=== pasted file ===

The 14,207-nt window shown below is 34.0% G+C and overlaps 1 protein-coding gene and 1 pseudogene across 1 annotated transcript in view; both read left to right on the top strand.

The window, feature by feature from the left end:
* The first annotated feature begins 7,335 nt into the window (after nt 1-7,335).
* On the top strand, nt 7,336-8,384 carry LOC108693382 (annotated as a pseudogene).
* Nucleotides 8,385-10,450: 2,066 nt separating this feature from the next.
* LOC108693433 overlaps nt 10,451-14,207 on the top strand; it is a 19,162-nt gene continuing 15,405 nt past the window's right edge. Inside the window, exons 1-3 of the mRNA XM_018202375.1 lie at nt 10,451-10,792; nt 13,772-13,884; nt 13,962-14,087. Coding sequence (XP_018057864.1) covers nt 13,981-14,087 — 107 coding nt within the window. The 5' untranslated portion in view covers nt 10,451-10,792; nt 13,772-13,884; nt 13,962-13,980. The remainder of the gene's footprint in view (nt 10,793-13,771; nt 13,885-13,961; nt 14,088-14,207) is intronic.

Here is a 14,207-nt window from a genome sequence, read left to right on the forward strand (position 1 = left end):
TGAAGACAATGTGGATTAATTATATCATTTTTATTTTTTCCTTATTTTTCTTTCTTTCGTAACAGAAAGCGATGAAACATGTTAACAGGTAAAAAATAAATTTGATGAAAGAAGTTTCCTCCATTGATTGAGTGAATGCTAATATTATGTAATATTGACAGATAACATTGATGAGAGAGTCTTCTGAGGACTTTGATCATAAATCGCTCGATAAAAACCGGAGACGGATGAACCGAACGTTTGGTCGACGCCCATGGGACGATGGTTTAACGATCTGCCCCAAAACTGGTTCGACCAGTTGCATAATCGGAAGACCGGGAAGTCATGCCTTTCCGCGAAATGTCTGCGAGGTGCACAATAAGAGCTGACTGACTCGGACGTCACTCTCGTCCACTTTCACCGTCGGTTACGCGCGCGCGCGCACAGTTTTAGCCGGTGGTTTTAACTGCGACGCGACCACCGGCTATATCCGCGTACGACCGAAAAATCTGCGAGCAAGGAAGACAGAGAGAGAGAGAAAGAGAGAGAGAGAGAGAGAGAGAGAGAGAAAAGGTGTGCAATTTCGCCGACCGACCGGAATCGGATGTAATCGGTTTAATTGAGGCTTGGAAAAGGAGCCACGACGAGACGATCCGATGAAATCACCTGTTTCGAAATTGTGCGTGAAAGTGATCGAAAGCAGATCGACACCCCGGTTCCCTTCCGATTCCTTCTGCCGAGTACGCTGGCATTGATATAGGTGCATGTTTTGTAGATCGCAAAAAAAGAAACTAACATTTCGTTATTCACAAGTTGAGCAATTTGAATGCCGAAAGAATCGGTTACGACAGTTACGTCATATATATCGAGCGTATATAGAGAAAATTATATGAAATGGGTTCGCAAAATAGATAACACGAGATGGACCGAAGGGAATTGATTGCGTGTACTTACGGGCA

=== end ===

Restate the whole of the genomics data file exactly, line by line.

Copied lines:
The 14,207-nt window shown below is 34.0% G+C and overlaps 1 protein-coding gene and 1 pseudogene across 1 annotated transcript in view; both read left to right on the top strand.

The window, feature by feature from the left end:
* The first annotated feature begins 7,335 nt into the window (after nt 1-7,335).
* On the top strand, nt 7,336-8,384 carry LOC108693382 (annotated as a pseudogene).
* Nucleotides 8,385-10,450: 2,066 nt separating this feature from the next.
* LOC108693433 overlaps nt 10,451-14,207 on the top strand; it is a 19,162-nt gene continuing 15,405 nt past the window's right edge. Inside the window, exons 1-3 of the mRNA XM_018202375.1 lie at nt 10,451-10,792; nt 13,772-13,884; nt 13,962-14,087. Coding sequence (XP_018057864.1) covers nt 13,981-14,087 — 107 coding nt within the window. The 5' untranslated portion in view covers nt 10,451-10,792; nt 13,772-13,884; nt 13,962-13,980. The remainder of the gene's footprint in view (nt 10,793-13,771; nt 13,885-13,961; nt 14,088-14,207) is intronic.

Here is a 14,207-nt window from a genome sequence, read left to right on the forward strand (position 1 = left end):
TGAAGACAATGTGGATTAATTATATCATTTTTATTTTTTCCTTATTTTTCTTTCTTTCGTAACAGAAAGCGATGAAACATGTTAACAGGTAAAAAATAAATTTGATGAAAGAAGTTTCCTCCATTGATTGAGTGAATGCTAATATTATGTAATATTGACAGATAACATTGATGAGAGAGTCTTCTGAGGACTTTGATCATAAATCGCTCGATAAAAACCGGAGACGGATGAACCGAACGTTTGGTCGACGCCCATGGGACGATGGTTTAACGATCTGCCCCAAAACTGGTTCGACCAGTTGCATAATCGGAAGACCGGGAAGTCATGCCTTTCCGCGAAATGTCTGCGAGGTGCACAATAAGAGCTGACTGACTCGGACGTCACTCTCGTCCACTTTCACCGTCGGTTACGCGCGCGCGCGCACAGTTTTAGCCGGTGGTTTTAACTGCGACGCGACCACCGGCTATATCCGCGTACGACCGAAAAATCTGCGAGCAAGGAAGACAGAGAGAGAGAGAAAGAGAGAGAGAGAGAGAGAGAGAGAGAGAAAAGGTGTGCAATTTCGCCGACCGACCGGAATCGGATGTAATCGGTTTAATTGAGGCTTGGAAAAGGAGCCACGACGAGACGATCCGATGAAATCACCTGTTTCGAAATTGTGCGTGAAAGTGATCGAAAGCAGATCGACACCCCGGTTCCCTTCCGATTCCTTCTGCCGAGTACGCTGGCATTGATATAGGTGCATGTTTTGTAGATCGCAAAAAAAGAAACTAACATTTCGTTATTCACAAGTTGAGCAATTTGAATGCCGAAAGAATCGGTTACGACAGTTACGTCATATATATCGAGCGTATATAGAGAAAATTATATGAAATGGGTTCGCAAAATAGATAACACGAGATGGACCGAAGGGAATTGATTGCGTGTACTTACGGGCA